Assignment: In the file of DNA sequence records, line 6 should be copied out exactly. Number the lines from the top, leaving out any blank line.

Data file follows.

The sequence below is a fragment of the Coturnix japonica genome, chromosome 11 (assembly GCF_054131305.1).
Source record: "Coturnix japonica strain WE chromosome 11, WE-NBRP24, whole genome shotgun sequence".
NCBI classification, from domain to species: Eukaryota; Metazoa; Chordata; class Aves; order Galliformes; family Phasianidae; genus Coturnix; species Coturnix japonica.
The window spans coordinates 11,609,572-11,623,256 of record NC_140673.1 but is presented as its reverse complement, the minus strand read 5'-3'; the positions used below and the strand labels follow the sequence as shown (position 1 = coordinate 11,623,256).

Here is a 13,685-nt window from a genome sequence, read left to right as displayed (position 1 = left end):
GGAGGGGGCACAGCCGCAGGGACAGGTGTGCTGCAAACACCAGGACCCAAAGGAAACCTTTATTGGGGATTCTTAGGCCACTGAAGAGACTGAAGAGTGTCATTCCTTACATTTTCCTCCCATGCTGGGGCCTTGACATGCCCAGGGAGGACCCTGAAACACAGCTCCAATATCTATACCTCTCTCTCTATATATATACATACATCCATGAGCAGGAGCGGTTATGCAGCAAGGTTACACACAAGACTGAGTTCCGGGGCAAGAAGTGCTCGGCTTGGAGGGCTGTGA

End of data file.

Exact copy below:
GGAGGGGGCACAGCCGCAGGGACAGGTGTGCTGCAAACACCAGGACCCAAAGGAAACCTTTATTGGGGATTCTTAGGCCACTGAAGAGACTGAAGAGTGTCATTCCTTACATTTTCCTCCCATGCTGGGGCCTTGACATGCCCAGGGAGGACCCTGAAACACAGCTCCAATATCTATACCTCTCTCTCTATATATATACATACATCCATGAGCAGGAGCGGTTATGCAGCAAGGTTACACACAAGACTGAGTTCCGGGGCAAGAAGTGCTCGGCTTGGAGGGCTGTGA